Also just have to say, Spice8Rack makes some of the best content on the internet and I wholeheartedly second this recommendation.

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    2. Roarke says:

      Who’s your favorite character? I think it’s The Silent by a fair amount; the dynamism of that deck feels like a step above everyone but The Watcher, who is cool but not really my style.

      The Watcher is kind of interesting because she was added after The Heart and the Ascension levels; it feels like she was the only character truly intended for that difficulty level from the beginning. The Ironclad/Silent got noticeable buffs over time as the newer content was added, which I appreciate.

    3. There is a very big difference between “Variance prevents things from becoming a solved game” and “Variance determines whether you can win at all.” If runs were extremely short, maybe, but I genuinely do not understand the appeal of a game where you can invest over an hour in a run and then lose because of something entirely out of your control. It never mattered how skillful I was in my strategies in this game — and I was skillful, I followed all the guides’ advice and capitalized on synergies as much as possible — all it took was a single bit of bad luck to make everything fall apart, every single time. The room for error was too low.

      And I still don’t understand why people keep saying these are all interminable elements of deckbuilders when I forward multiple ideas in the review that I believe would have improved the experience without changing the genre. To me, the point of roguelikes is to provide a similar experience as their non-roguelike counterparts, with the purpose of the randomness being to provide a theoretically infinite variety with procedural generation. The randomness doesn’t have to be part of the moment-to-moment gameplay any more than it does in non-roguelike games.

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      1. A Wild Birb Appears says:

        I do not mean to be rude or snippy – in case I come across that way I would like to be clear it’s not my intention. You’re allowed to dislike games and have preferences. But, possibly, with the amount of people who’ve also played the game commenting that they didn’t have issue with the things you disliked, possibly it might be your personal preference and not the game being unplayable? And possibly if people keep saying these are interminable elements of deckbuilders and ignoring your suggestions it may be because they think they WOULD change parts of the genre or experience in a way they didn’t want (or just would change the experience in a way that doesn’t appeal for this game – a deckbuilder where you have more control over adding and removing cards from your deck while still having access to those cards, that is also an actual video game and not a straight port of Magic or Yu-Gi-Oh or something, sounds like a lot of fun! But it’d probably need either more limits to maintain the challenge so you couldn’t blast through EVERY run as an unstoppable juggernaut with an unbeatable deck, or a less perilous and resource-managing tone/difficulty level than Slay The Spire so there’s some kind of other appeal.)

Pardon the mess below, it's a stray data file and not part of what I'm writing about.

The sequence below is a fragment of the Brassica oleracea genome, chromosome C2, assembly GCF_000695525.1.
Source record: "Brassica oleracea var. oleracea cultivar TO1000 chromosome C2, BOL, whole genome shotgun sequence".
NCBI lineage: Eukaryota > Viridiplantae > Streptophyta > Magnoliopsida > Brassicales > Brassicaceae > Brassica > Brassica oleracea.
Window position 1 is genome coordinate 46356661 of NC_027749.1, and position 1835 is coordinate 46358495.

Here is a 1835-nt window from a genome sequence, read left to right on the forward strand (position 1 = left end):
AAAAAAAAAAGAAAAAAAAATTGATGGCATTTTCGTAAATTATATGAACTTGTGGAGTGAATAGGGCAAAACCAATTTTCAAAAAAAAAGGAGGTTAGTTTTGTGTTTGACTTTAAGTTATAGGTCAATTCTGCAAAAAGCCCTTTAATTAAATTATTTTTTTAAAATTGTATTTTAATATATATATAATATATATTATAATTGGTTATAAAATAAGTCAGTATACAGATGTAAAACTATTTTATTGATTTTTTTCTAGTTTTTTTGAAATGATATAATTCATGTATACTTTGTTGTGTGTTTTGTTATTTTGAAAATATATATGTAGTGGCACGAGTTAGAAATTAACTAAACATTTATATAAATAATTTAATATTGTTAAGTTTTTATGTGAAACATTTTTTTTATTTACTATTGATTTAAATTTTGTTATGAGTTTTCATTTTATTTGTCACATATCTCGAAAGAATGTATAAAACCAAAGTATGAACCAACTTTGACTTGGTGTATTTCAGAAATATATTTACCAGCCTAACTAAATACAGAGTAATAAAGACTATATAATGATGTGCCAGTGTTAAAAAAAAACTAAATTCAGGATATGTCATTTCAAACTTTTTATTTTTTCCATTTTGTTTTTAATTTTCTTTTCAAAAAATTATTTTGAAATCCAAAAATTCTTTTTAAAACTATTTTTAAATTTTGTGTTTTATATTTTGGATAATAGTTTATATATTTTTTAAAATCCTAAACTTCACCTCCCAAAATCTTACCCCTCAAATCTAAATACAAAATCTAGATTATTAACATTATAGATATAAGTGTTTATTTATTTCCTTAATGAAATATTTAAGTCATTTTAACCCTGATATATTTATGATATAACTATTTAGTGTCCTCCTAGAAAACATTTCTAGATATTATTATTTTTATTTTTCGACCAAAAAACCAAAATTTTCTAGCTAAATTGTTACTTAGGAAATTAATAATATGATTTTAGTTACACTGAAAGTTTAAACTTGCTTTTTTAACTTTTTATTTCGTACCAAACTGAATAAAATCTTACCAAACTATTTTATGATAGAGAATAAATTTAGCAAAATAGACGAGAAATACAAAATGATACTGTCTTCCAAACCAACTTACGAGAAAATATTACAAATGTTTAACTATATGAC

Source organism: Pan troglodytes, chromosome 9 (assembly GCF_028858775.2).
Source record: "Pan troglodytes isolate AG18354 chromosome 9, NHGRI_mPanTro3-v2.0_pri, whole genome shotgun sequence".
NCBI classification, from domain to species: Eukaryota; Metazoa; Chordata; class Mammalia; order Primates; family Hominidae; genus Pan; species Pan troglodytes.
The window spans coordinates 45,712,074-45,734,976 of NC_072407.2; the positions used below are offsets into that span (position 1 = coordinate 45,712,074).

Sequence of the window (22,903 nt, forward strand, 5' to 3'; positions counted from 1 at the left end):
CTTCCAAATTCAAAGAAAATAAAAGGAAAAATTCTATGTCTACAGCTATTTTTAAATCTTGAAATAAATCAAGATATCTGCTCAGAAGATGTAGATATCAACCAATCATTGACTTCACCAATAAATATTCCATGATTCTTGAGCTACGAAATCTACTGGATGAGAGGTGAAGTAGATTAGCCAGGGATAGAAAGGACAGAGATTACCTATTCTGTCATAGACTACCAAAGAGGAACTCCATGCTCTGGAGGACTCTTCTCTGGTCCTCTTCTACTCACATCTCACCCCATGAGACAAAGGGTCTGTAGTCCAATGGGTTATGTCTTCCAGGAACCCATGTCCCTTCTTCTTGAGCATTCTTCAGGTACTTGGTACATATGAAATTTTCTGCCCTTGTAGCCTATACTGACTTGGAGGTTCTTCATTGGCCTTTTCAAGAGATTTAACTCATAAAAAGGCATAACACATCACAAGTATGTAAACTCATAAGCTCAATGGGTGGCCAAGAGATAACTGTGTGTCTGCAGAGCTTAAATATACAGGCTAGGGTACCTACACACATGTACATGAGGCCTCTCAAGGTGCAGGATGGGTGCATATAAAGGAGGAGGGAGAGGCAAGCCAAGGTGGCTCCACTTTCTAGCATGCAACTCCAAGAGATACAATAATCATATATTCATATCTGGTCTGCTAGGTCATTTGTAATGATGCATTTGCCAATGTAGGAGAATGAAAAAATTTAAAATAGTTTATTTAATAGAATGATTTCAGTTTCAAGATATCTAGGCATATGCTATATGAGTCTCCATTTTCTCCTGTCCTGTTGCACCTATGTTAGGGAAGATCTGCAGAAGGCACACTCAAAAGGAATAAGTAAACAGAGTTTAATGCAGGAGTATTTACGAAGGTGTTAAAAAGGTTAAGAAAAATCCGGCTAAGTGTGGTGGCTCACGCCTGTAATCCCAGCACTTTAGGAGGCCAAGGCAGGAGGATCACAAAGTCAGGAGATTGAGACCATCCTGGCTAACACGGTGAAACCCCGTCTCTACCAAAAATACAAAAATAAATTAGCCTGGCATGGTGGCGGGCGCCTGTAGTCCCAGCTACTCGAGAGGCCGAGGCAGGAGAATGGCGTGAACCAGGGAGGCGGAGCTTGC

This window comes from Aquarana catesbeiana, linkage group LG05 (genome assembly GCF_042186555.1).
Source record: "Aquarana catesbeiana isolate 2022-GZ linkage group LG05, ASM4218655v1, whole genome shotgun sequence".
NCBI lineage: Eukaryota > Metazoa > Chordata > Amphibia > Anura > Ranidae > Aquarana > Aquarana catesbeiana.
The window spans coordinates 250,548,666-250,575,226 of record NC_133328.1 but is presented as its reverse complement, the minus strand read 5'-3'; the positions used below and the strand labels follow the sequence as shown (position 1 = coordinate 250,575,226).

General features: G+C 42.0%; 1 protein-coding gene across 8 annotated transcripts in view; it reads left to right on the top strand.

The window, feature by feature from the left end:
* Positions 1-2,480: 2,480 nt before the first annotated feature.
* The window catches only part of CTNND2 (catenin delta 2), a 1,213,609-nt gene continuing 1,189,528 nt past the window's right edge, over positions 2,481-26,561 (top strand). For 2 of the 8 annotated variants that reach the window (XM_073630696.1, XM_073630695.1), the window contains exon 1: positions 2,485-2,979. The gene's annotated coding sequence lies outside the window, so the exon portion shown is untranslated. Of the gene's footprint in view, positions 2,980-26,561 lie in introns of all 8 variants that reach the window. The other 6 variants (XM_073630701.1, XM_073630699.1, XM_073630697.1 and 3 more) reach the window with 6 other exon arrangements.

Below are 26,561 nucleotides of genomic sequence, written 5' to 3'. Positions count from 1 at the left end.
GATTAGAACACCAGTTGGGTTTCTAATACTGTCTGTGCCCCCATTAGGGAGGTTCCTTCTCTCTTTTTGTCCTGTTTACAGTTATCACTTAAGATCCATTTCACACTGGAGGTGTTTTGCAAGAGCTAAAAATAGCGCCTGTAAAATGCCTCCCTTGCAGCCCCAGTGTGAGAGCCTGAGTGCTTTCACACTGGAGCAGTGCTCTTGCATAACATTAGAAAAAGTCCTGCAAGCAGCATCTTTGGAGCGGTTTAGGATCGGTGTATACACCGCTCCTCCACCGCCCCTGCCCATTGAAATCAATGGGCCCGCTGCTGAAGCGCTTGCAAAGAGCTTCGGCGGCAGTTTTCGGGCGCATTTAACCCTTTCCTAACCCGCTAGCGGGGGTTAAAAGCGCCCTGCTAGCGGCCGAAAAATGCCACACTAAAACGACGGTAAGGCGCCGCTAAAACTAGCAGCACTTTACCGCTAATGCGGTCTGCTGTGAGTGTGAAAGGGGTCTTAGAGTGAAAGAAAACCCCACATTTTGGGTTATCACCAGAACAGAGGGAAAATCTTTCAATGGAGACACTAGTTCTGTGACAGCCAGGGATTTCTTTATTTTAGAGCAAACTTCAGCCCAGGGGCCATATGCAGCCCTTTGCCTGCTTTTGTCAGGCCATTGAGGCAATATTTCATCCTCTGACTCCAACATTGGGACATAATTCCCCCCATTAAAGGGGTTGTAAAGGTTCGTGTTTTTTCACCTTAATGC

If you’ve played some other deckbuilders you’ve enjoyed more, or felt had issues in other parts of the gameplay and did better at the stuff you disliked about Slay The Spire, that might be interesting to share! Especially if you have recs for any deckbuilders that DO allow you to ‘hold’ cards and freely add them to and remove them from your deck.

        1. Seed of Bismuth says:

          “I do not mean to be rude or snippy” and yet the rest of your comment says otherwise. I would add you cannot use “well that never happened to me” with any game this RNG heavy. Also so what if Slay the Spire is beloved and popular? So are Dresden files and Fault in our Stars. One of the reasons i like this site is because it has no sacred cows.

          1. A Wild Birb Appears says:

            Yeah okay. That’s my bad ^^’ I was trying to continue the discussion as politely and non-aggressively as possible (the discussion so far has been interesting!) but if I overstepped I overstepped.

      2. Nerem says:

        The room for error is not really that low. If you’re somehow being destroyed by a ‘single stroke of bad luck’, then that is you being bad. And I say this from a lot of experience of being bad at the game. The main thing I think should be changed is them not revealing who the final boss is until you get to Act 3. Largely because act 3 is a bit too late to change your strategy. Now, you can just still win by just playing your strategy so hard it doesn’t matter, but you’d have to have really synergized for it.

        I also don’t really care for how “just get rid of all of your cards but a couple that are super powerful and a way to play them infinitely”, but thankfully the higher difficulty levels make that impossible.

        But a big thing you need to understand is: You don’t need a perfect deck. You can take cards as long as they fit in with what you have. A major important thing is to identify early cards you are finding that can be used to build something and then pick up anything that can support that.

        From the sound of it you don’t seem to be playing nearly skillfully as you think if just one bad draw is killing you. I get that it’s frustrating when you don’t know how to roll with non-ideal draw, but you can always bounce back if you’re good enough. I’m generally not good enough, but I’ve gotten wise enough to at least see how I could have done it in hindsight.